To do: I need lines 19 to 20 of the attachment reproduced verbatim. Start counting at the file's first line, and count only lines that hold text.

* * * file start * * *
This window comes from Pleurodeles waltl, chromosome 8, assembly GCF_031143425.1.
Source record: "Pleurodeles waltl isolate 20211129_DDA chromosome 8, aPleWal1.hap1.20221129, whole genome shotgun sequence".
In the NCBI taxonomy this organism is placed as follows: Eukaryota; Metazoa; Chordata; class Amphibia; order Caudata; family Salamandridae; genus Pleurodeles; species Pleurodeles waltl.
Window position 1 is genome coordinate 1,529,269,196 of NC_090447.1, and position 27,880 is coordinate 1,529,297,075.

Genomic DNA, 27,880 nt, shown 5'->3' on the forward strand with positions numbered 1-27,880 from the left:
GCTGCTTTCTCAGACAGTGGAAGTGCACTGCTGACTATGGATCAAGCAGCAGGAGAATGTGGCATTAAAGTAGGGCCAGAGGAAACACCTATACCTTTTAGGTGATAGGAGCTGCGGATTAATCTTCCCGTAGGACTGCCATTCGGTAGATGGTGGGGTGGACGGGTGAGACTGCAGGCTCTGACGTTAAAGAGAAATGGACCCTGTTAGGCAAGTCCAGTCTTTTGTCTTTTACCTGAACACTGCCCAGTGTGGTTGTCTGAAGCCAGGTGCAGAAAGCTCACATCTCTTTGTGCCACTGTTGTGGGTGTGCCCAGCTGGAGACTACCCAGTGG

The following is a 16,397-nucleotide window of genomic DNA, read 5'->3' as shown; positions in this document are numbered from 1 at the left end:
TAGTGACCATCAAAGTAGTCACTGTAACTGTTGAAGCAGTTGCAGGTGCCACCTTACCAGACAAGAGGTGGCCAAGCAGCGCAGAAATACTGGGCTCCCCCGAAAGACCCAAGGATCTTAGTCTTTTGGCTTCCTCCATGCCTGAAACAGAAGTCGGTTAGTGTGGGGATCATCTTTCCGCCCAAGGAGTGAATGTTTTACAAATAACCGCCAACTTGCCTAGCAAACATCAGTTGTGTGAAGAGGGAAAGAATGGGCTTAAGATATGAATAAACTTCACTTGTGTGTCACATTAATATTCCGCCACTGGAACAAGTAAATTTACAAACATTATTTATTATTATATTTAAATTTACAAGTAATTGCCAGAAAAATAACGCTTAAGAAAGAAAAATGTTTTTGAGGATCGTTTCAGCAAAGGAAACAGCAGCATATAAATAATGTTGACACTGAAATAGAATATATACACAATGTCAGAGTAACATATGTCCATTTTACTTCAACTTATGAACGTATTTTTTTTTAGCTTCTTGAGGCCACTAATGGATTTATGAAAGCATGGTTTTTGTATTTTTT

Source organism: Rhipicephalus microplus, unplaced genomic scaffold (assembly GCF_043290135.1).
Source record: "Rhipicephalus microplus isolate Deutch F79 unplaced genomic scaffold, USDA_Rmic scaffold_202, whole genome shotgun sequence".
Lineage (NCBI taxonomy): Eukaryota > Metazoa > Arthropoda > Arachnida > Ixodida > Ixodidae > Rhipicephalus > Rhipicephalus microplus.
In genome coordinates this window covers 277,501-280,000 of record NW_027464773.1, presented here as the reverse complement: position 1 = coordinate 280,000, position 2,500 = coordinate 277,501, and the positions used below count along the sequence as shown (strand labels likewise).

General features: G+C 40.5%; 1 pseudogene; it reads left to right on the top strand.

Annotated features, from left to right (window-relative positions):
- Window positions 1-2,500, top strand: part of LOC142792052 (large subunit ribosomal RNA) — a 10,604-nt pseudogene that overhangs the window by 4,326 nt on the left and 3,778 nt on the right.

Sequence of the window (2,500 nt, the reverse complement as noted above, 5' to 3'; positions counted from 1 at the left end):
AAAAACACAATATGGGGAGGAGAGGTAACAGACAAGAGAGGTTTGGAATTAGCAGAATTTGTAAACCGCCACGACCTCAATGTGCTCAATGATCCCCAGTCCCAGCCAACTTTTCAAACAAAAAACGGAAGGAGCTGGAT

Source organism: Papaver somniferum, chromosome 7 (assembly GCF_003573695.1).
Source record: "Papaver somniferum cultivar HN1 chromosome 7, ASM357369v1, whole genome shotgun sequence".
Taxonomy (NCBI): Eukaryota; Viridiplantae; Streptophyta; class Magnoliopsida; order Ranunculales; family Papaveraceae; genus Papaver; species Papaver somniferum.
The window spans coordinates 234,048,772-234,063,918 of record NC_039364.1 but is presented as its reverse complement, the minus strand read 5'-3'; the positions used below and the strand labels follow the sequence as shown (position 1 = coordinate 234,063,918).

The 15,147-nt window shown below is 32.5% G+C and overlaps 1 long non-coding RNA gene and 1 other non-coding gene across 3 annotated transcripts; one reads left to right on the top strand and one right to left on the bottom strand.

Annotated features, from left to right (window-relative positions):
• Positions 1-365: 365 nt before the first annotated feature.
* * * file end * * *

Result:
Source record: "Papaver somniferum cultivar HN1 chromosome 7, ASM357369v1, whole genome shotgun sequence".
Taxonomy (NCBI): Eukaryota; Viridiplantae; Streptophyta; class Magnoliopsida; order Ranunculales; family Papaveraceae; genus Papaver; species Papaver somniferum.